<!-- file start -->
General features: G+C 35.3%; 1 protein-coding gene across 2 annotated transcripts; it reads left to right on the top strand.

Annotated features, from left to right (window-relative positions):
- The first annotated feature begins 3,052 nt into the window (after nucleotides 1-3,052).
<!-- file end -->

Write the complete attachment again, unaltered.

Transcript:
General features: G+C 35.3%; 1 protein-coding gene across 2 annotated transcripts; it reads left to right on the top strand.

Annotated features, from left to right (window-relative positions):
- The first annotated feature begins 3,052 nt into the window (after nucleotides 1-3,052).